Trainer knocks lack of water on Hollypark track

Nov 22, 2000 10:00 AM

You can pick your friends, but you can’t pick your family, the saying goes.

In horse racing, a trainer can pick his horses, but not his race track. If Bob Hess Jr. could choose his track, it would not be Hollywood Park. Perhaps it would be Santa Anita, where he makes his training headquarters.

"The two track surfaces are not as different as night and day, but as different as night and dawn," emphasizes the 35-year-old Stanford graduate. "Although sand has been added to Santa Anita, the track is still more dirt-oriented, but not nearly like Hollywood Park. Hollywood is like an East Coast surface in a desert. It’s Calder Race Course in a desert. At tracks like Calder, Aqueduct and Belmont, the surface is fine. I don’t say it’s good; it’s fine, because those tracks have to deal with so much inclement weather.

"But California is a desert. If we didn’t have irrigation, we’d have a desert, there’s no question about that. The Eastern surfaces are fine, but at Hollywood Park, there’s no way they can keep enough water on it and they don’t even try. At least back East, after training ends at 10:30, they bring water trucks out, put them on full-blast water release, then drive around and flood the track. By 11 every morning, the tracks look sloppy, like it just rained five inches. They realize they need sand, but at least they keep water on it, whereas at Hollywood, we think we need sand, in a desert, where there’s no rain at all. But they don’t realize that they have to keep water on it.

"At Hollywood, we have a triple-edged negative sword, if that’s possible. Santa Anita is too sandy also, but not nearly as sandy as Hollywood.

"In the old days, we’d send all our crippled horses to Caliente and Turf Paradise. They were the only two dirt tracks on the West Coast, besides Los Alamitos and Pomona. Horses would go there and stay sound. Why? When a bowed horse or a horse with a suspensory problem pushed off on a dirt track, it wouldn’t slip or slide. When the horse hit the track (with its feet), the track would actually bounce. There would be give to it, some resilience, some life in the track. At Hollywood, there’s no life in sand. It’s like stepping in quicksand. Horses hit it and sink in, and when they go to push off, they slip. I don’t know Hollywood’s trackman (track surface consultant Dennis Moore) at all. We talk to Steve (Wood at Santa Anita). He genuinely cares, but I don’t think he really knows, but he really, really cares, so I give him credit for that.

"But I think if Moore knew (how much the track needs water), at least he’d flood the track every day at 10 o’clock. The best Hollywood’s main track has been was when we had a little rain a few weeks back. The next day, it was awesome. If it rained an inch every evening, this track would be tremendous.

"As far as safety, it’s tough on bones and tendons. From a horseman’s standpoint, Santa Anita is significantly the lesser of the two evils. Hollywood is significantly worse. I think the best track is Del Mar. My theory on Del Mar is that it’s always been great, but it has a bad reputation for two reasons; Hollywood precedes it, so Del Mar winds up being the straw that breaks the camel’s back, but doesn’t actually cause problems that occur there. Del Mar’s track is over-populated with horses training on it, so you have to be careful about what time you train there. I’m a huge anti-Hollywood Park sandpit person.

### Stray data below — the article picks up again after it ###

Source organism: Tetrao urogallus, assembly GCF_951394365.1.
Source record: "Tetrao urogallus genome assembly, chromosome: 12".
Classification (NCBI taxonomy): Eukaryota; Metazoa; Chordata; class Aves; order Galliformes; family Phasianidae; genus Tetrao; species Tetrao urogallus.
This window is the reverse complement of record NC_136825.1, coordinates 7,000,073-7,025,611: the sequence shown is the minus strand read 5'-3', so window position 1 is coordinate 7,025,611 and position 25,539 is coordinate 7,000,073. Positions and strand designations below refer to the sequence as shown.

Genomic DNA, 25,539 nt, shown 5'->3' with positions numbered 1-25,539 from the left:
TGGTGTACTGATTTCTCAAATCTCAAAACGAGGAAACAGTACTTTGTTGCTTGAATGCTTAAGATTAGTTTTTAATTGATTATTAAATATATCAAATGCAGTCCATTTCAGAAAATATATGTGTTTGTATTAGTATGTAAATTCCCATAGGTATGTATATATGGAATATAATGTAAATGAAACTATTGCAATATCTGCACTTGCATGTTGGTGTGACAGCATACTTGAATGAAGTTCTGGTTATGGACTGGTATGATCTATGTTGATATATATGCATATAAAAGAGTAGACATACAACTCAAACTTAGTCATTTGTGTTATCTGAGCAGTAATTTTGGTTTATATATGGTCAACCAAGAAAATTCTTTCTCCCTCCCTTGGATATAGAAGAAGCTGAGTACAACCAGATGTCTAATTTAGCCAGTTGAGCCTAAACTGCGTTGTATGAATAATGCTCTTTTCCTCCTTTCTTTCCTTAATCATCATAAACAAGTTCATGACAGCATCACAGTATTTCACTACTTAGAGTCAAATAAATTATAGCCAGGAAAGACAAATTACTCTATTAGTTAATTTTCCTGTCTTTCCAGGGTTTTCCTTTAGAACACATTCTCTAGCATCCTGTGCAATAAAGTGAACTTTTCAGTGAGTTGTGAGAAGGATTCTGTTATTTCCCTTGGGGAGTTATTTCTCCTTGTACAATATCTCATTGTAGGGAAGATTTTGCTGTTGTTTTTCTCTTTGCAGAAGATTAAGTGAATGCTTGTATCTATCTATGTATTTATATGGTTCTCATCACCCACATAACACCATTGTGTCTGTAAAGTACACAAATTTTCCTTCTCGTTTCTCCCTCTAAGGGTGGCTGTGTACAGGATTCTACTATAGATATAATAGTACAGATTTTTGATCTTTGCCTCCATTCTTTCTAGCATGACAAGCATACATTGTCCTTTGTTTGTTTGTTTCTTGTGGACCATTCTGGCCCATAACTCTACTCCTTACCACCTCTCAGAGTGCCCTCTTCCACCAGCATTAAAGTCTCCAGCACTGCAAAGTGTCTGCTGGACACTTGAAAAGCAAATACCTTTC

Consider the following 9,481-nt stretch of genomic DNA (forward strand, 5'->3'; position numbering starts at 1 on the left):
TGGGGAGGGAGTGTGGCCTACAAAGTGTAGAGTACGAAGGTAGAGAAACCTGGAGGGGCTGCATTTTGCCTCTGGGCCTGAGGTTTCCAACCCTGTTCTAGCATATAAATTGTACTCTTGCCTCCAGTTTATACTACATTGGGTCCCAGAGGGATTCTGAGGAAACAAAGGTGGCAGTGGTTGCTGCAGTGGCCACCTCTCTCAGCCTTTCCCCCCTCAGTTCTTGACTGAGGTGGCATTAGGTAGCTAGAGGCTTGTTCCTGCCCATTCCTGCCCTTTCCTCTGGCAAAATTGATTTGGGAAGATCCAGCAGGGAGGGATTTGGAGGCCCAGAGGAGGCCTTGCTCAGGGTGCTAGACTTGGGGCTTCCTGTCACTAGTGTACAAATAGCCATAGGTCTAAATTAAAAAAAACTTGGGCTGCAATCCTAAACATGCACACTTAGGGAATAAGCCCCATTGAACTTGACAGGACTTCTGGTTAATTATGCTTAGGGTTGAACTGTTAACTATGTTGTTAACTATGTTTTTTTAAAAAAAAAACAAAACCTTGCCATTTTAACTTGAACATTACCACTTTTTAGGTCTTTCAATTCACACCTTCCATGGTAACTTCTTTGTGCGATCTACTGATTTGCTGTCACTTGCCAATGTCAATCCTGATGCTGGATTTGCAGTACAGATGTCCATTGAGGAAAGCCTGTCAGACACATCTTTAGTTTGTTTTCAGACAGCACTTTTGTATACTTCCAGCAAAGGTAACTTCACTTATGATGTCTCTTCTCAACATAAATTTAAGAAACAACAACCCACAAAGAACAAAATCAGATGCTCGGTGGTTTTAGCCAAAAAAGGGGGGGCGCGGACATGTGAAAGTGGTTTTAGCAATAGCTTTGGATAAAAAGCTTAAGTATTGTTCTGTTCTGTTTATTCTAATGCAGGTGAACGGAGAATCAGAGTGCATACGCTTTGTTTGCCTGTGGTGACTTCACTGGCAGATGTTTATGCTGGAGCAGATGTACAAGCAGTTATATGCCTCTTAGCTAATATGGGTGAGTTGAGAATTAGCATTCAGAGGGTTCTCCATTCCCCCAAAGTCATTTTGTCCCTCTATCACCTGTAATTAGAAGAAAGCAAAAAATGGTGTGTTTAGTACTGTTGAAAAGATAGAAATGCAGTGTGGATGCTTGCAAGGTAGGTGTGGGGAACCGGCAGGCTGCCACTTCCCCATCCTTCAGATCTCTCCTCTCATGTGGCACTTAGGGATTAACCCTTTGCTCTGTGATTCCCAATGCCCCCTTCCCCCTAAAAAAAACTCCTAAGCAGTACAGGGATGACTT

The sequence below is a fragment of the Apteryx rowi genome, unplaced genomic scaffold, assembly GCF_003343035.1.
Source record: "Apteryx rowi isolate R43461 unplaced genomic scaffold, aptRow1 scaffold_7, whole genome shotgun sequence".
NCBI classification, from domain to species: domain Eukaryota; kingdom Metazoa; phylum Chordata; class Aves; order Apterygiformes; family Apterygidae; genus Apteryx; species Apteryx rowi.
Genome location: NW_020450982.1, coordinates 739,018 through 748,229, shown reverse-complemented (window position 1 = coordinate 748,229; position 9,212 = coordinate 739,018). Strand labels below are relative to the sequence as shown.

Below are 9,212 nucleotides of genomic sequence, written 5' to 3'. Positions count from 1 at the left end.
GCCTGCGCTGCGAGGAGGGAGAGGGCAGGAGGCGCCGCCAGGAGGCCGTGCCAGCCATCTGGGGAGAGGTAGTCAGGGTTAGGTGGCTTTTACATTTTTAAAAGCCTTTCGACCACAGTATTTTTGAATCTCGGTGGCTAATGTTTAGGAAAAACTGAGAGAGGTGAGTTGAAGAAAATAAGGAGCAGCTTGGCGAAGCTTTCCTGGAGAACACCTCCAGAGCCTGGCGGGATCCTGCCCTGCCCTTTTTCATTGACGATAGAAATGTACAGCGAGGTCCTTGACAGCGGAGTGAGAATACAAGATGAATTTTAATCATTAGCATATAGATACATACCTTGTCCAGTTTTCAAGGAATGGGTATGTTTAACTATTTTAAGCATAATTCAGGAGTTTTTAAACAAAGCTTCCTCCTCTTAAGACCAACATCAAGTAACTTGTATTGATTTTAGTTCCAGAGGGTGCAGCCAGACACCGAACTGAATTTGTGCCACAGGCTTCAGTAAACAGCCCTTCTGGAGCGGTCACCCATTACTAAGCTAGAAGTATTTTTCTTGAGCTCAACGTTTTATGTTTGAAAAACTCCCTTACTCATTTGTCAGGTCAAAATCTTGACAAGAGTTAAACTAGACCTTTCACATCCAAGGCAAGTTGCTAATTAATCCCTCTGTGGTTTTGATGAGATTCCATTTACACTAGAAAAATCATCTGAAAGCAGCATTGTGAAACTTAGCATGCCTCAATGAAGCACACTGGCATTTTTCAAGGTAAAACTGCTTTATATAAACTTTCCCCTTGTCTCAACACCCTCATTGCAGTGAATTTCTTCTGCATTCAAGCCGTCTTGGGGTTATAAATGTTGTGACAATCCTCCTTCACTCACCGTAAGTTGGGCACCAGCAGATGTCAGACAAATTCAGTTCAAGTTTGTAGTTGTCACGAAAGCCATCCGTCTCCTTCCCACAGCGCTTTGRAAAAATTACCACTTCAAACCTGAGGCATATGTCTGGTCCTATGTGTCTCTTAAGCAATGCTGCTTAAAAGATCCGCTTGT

"I put quarter horse toe grabs and turn-downs behind on all my horses running on dirt at Hollywood so they can get a better grip. That’s how much help I think horses need on this track.

"Hollywood’s turf course is another matter. It looks a lot better this meet. It’s very similar to Santa Anita and the best I’ve seen it in 10 years. I give it a double thumbs up."


As in Florida’s Presidential vote, Trevor Denman says selection for Horse of the Year 2000 is too close to call. "It’s so tough," said Denman, NBC-TV’s Breeders’ Cup analyst, who calls the races at Santa Anita, Del Mar and Fairplex Park. He presently is on a respite at his Minnesota farm until Santa Anita opens on Dec. 26. "This is like 1997, when (2-year-old) Favorite Trick won it," said Denman. It’s as though no horse should win it this year. Riboletta has only beaten fillies. Fusaichi Pegasus basically won (only) the Kentucky Derby. That’s playing him down. His win in the Jerome was good, he didn’t beat a Horse of the Year field. Tiznow would deserve it on his Breeders’ Cup Classic victory, but not based on what he did the rest of the year. Lemon Drop Kid is eligible to win it, but if you just took his last two races (distant fifths in both the Jockey Club Gold Cup and the Classic), they were two bad ones in a row. Kona Gold, in a Horse of the Year context, won but one race, and that was the Breeders’ Cup Sprint. (His five other races this year were all in California, four of them wins). You can’t just race on your home track going six furlongs against the same opposition and be Horse of the Year. I wouldn’t knock any of them, but I wouldn’t like to vote for any of them, either. I would hate to be voting this year, but if I had to, it would be a very mild vote for Tiznow." . . .

Bobby Frankel plans to run Kentucky Derby and Belmont runner-up Aptitude against Captain Steve in the Clark Handicap at Churchill Downs on Friday. Coracle, winner of her last two starts in allowance company, is expected to go next in the Dahlia Handicap . . .

Kent Desormeaux said surgery that will enable his 2-year-old son, Jacob, to hear, went well. Jacob, born deaf, was operated on by Dr. John House.